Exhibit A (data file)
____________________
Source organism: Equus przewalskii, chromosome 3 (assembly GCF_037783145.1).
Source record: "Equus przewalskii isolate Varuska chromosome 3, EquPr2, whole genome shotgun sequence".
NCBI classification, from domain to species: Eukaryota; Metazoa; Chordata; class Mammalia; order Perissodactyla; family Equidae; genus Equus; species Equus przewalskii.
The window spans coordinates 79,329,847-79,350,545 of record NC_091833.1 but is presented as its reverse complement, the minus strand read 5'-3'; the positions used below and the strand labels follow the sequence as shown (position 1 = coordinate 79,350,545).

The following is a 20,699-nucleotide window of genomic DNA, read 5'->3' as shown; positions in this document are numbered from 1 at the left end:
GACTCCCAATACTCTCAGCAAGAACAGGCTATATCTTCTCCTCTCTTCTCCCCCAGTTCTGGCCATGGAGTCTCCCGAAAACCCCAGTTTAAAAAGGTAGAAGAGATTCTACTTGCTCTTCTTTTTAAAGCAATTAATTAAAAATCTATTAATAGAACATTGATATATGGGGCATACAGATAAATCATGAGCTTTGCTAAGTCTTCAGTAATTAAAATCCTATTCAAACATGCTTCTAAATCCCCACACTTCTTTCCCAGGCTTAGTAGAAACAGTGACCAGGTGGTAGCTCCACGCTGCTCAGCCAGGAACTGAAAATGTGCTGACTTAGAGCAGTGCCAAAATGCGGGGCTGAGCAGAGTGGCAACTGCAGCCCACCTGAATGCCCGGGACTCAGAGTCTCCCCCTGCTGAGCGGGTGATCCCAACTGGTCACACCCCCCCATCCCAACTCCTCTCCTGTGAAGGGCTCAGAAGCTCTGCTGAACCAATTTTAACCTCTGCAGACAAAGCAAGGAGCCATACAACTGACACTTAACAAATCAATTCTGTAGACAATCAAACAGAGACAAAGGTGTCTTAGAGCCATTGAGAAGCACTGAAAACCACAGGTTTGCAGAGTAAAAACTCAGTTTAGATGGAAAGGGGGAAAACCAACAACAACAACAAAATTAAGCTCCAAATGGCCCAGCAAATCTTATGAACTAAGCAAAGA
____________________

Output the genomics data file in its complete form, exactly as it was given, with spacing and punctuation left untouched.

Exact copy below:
Source organism: Equus przewalskii, chromosome 3 (assembly GCF_037783145.1).
Source record: "Equus przewalskii isolate Varuska chromosome 3, EquPr2, whole genome shotgun sequence".
NCBI classification, from domain to species: Eukaryota; Metazoa; Chordata; class Mammalia; order Perissodactyla; family Equidae; genus Equus; species Equus przewalskii.
The window spans coordinates 79,329,847-79,350,545 of record NC_091833.1 but is presented as its reverse complement, the minus strand read 5'-3'; the positions used below and the strand labels follow the sequence as shown (position 1 = coordinate 79,350,545).

The following is a 20,699-nucleotide window of genomic DNA, read 5'->3' as shown; positions in this document are numbered from 1 at the left end:
GACTCCCAATACTCTCAGCAAGAACAGGCTATATCTTCTCCTCTCTTCTCCCCCAGTTCTGGCCATGGAGTCTCCCGAAAACCCCAGTTTAAAAAGGTAGAAGAGATTCTACTTGCTCTTCTTTTTAAAGCAATTAATTAAAAATCTATTAATAGAACATTGATATATGGGGCATACAGATAAATCATGAGCTTTGCTAAGTCTTCAGTAATTAAAATCCTATTCAAACATGCTTCTAAATCCCCACACTTCTTTCCCAGGCTTAGTAGAAACAGTGACCAGGTGGTAGCTCCACGCTGCTCAGCCAGGAACTGAAAATGTGCTGACTTAGAGCAGTGCCAAAATGCGGGGCTGAGCAGAGTGGCAACTGCAGCCCACCTGAATGCCCGGGACTCAGAGTCTCCCCCTGCTGAGCGGGTGATCCCAACTGGTCACACCCCCCCATCCCAACTCCTCTCCTGTGAAGGGCTCAGAAGCTCTGCTGAACCAATTTTAACCTCTGCAGACAAAGCAAGGAGCCATACAACTGACACTTAACAAATCAATTCTGTAGACAATCAAACAGAGACAAAGGTGTCTTAGAGCCATTGAGAAGCACTGAAAACCACAGGTTTGCAGAGTAAAAACTCAGTTTAGATGGAAAGGGGGAAAACCAACAACAACAACAAAATTAAGCTCCAAATGGCCCAGCAAATCTTATGAACTAAGCAAAGA